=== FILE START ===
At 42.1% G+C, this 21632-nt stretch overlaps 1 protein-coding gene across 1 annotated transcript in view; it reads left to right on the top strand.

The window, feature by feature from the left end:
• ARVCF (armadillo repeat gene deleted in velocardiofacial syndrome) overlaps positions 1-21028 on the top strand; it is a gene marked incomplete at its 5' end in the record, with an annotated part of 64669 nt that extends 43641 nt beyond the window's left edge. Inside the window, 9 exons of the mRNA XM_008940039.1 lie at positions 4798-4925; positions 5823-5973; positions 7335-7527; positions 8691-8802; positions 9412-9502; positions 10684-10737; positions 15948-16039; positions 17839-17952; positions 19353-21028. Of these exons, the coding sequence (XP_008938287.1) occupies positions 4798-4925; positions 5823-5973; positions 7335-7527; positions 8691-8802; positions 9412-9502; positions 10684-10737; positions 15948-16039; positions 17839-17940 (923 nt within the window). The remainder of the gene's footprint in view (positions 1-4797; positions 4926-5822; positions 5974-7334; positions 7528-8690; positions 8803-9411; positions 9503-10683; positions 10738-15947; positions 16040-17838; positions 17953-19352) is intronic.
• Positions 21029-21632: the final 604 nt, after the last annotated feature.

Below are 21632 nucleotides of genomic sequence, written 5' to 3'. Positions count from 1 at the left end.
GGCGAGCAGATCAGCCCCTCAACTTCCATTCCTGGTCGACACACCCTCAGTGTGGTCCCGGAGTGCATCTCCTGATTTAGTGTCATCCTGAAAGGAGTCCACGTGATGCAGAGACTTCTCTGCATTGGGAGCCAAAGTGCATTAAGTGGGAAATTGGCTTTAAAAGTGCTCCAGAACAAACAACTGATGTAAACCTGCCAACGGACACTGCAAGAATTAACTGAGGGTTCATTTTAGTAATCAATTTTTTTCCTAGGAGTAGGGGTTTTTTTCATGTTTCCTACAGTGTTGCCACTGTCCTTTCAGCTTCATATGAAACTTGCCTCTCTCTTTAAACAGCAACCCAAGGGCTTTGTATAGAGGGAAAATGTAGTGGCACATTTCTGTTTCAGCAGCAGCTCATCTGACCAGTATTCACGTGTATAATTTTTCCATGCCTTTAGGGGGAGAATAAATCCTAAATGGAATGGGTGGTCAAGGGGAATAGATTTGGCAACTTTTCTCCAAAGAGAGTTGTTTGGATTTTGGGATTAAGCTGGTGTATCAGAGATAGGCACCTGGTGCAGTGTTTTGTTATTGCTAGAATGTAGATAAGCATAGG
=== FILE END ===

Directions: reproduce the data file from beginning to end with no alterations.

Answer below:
At 42.1% G+C, this 21632-nt stretch overlaps 1 protein-coding gene across 1 annotated transcript in view; it reads left to right on the top strand.

The window, feature by feature from the left end:
• ARVCF (armadillo repeat gene deleted in velocardiofacial syndrome) overlaps positions 1-21028 on the top strand; it is a gene marked incomplete at its 5' end in the record, with an annotated part of 64669 nt that extends 43641 nt beyond the window's left edge. Inside the window, 9 exons of the mRNA XM_008940039.1 lie at positions 4798-4925; positions 5823-5973; positions 7335-7527; positions 8691-8802; positions 9412-9502; positions 10684-10737; positions 15948-16039; positions 17839-17952; positions 19353-21028. Of these exons, the coding sequence (XP_008938287.1) occupies positions 4798-4925; positions 5823-5973; positions 7335-7527; positions 8691-8802; positions 9412-9502; positions 10684-10737; positions 15948-16039; positions 17839-17940 (923 nt within the window). The remainder of the gene's footprint in view (positions 1-4797; positions 4926-5822; positions 5974-7334; positions 7528-8690; positions 8803-9411; positions 9503-10683; positions 10738-15947; positions 16040-17838; positions 17953-19352) is intronic.
• Positions 21029-21632: the final 604 nt, after the last annotated feature.

Below are 21632 nucleotides of genomic sequence, written 5' to 3'. Positions count from 1 at the left end.
GGCGAGCAGATCAGCCCCTCAACTTCCATTCCTGGTCGACACACCCTCAGTGTGGTCCCGGAGTGCATCTCCTGATTTAGTGTCATCCTGAAAGGAGTCCACGTGATGCAGAGACTTCTCTGCATTGGGAGCCAAAGTGCATTAAGTGGGAAATTGGCTTTAAAAGTGCTCCAGAACAAACAACTGATGTAAACCTGCCAACGGACACTGCAAGAATTAACTGAGGGTTCATTTTAGTAATCAATTTTTTTCCTAGGAGTAGGGGTTTTTTTCATGTTTCCTACAGTGTTGCCACTGTCCTTTCAGCTTCATATGAAACTTGCCTCTCTCTTTAAACAGCAACCCAAGGGCTTTGTATAGAGGGAAAATGTAGTGGCACATTTCTGTTTCAGCAGCAGCTCATCTGACCAGTATTCACGTGTATAATTTTTCCATGCCTTTAGGGGGAGAATAAATCCTAAATGGAATGGGTGGTCAAGGGGAATAGATTTGGCAACTTTTCTCCAAAGAGAGTTGTTTGGATTTTGGGATTAAGCTGGTGTATCAGAGATAGGCACCTGGTGCAGTGTTTTGTTATTGCTAGAATGTAGATAAGCATAGG